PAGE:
By the mid-eighteenth-century, women had already begun to experiment with treatments listed in receipt books. This can be evidenced through the introduction of efficacy statements. From the seventeenth-century onwards, they showed that treatments had been trialled and were successful. Clearly, the importance of emphasising an efficacious result is something which had been recognised as a required aspect of a receipt throughout the seventeenth and eighteenth-centuries. One notable way which can be used as evidence of experimentation is the number of different receipts for the same illness contained within one receipt book. Historians such as Raymond Anselment have previously argued that the cure for a mad dog’s bite was ‘an expected part of any collection’ (1). When conducting our own research, we found this to be the case with Anne Battam’s collection of receipts containing two receipts for the cure of a mad dog’s bite. Through a comparative study of experimentation, dosage, standardisation and ingredients, we will reflect on female expertise on domestic medicine in the eighteenth-century.
The 1759 edition of Battam’s compilation contains two receipts: A receipt for the bite of a mad dog and An infallible cure for the bite of a mad dog, brought from Tonquin. Battam’s decision to include two receipts for the same illness can perhaps be explained in line with Alisha Rankin’s argument. She suggests that women ‘made attempts to modify established recipes […] and frequently experimented with new medications’ (2). In this sense, experimentation could be seen as the process of testing new treatments to determine which were the most effective in different circumstances. In both receipts, experimentation can be seen through the N.B.’s at the end of the instructions. In A receipt for the bite of a mad dog, the N.B. reads ‘it is good for cattle, as well as the human species’ (3). By engaging with Galen’s theory that humans and animals have similar anatomical structures, the receipt demonstrates a clear understanding of contemporary principles of medicine. Alternatively, in An infallible cure for the bite of a mad dog, brought from Tonquin the N.B. gives further information on the dosage required as well as an efficacy statement. The statement explains that ‘this medicine has been given to hundreds with success’ (4) which shows that the receipt has been tested. This acts in a similar way as annotations and cross outs (found in many early modern manuscripts); these were a recognised part of eighteenth-century receipt books. Therefore, both receipts present an awareness of the importance of experimentation.
An infallible cure for the bite of a mad dog, brought from Tonquin – Reproduced with the permission of Special Collections, Leeds University Library (Cookery A/ BAT)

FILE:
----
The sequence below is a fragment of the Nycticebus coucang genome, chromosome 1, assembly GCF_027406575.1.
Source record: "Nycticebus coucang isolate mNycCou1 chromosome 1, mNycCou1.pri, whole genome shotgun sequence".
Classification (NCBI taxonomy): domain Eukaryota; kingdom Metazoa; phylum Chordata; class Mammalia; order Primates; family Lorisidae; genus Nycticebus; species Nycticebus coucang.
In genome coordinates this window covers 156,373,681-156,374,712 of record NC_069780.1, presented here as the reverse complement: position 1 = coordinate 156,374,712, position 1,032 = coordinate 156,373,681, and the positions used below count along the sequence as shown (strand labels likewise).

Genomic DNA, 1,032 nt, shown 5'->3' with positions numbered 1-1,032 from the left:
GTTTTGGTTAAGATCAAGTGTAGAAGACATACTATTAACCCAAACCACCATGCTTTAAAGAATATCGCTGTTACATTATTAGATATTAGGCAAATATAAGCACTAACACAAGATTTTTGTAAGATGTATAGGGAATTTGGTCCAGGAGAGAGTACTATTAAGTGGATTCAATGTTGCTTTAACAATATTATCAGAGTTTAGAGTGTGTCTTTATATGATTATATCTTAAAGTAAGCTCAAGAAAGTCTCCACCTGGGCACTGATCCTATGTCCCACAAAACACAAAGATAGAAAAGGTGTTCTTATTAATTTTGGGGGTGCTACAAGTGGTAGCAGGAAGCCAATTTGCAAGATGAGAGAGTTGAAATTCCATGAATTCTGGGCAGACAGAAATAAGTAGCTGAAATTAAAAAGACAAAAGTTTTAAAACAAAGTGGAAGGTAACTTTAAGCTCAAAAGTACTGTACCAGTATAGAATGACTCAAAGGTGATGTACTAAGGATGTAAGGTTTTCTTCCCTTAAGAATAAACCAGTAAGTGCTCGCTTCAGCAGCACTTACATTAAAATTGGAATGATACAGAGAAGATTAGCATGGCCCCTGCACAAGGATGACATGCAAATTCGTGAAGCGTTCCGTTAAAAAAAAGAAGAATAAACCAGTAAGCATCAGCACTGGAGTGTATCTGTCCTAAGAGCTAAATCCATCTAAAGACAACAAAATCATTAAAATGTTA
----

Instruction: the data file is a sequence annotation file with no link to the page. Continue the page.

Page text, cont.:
Not only do both receipts follow the trend of experimentation, they also contain advice about how to alter dosages given. Both receipts advise the reader to repeat the dosage after a thirty-day period. A receipt for the bite of a mad dog suggests the dose should be repeated ‘the next new or full moon after the first’ while An infallible cure for the bite of a mad dog, brought from Tonquin recommends ‘a second dose of the same must be repeated thirty days after’ (5). As discussed in a previous post, this is a common aspect of Galenic principles which were based on cycles within the body. By giving clear instructions about when to give the patient the repeat dosage, the reader could administer the treatment more confidently.
The final point of comparison between the two receipts focuses on standardisation of measurements and ingredients used. From our statistical analysis of Battam’s compilations of receipts, we found a decrease in the number of receipts containing non-standardised measurements from 32% in 1750 to 27% in 1759. This suggests a gradual transition towards more precise measurements, which could be used as evidence of attempts to make receipts more reproducible and therefore more successful. Both receipts for the mad dog’s bite in the 1759 edition of Battam’s collection follow this trend by using standardised measurements. In A receipt for the bite of a mad dog, standardisation is used in relation to pre-processed ingredients with the receipt instructing the individual to use ‘five pints of ale’ (6). This suggests that the receipt has been tested with different quantities to achieve a successful treatment. However, the receipt still uses non-standardised measurements for ‘natural’ ingredients such as the rind of an elder tree, showing a lack of consistency in terms of measurements used. Contrastingly, An infallible cure for the bite of a mad dog, brought from Tonquin uses standardised measurements for pre-processed and natural ingredients. The receipt says to take ‘twenty-four grains of native cinnabar’ and ‘twenty-four grains of factitious cinnabar’ (7). Perhaps this receipt is more concerned with standardisation as it has been contributed to the collection from Tonquin. However, this requires further study.
A comparative study of the two receipts for a mad dog’s bite presents a number of insights into domestic medicine in the mid-eighteenth century. The N.B.’s suggest a number of revisions had been made to the receipts included in the collection and add further information connected to principles of medicine, dosage and efficacy. Equally, repeat dosages ensure that the patient is relieved of their symptoms while standardised measurements led to a reproducible receipt.
(1) Raymond Anselment, The Wantt of Health: An Early Eighteenth-Century Self-Portrait of Sickness, Literature and Medicine (1996)
(2) Alisha Rankin, Becoming an Expert Practitioner: Court Experimentalism and the Medical Skills of Anna of Saxony (1532-1585), Isis (2007)
(3) Anne Battam,The lady’s assistant in the oeconomy of the table: a collection of scarce and valuable receipts (1759)
(4) Battam (1759)
(5) Battam (1759)
(6) Battam (1759)
(7) Battam (1759)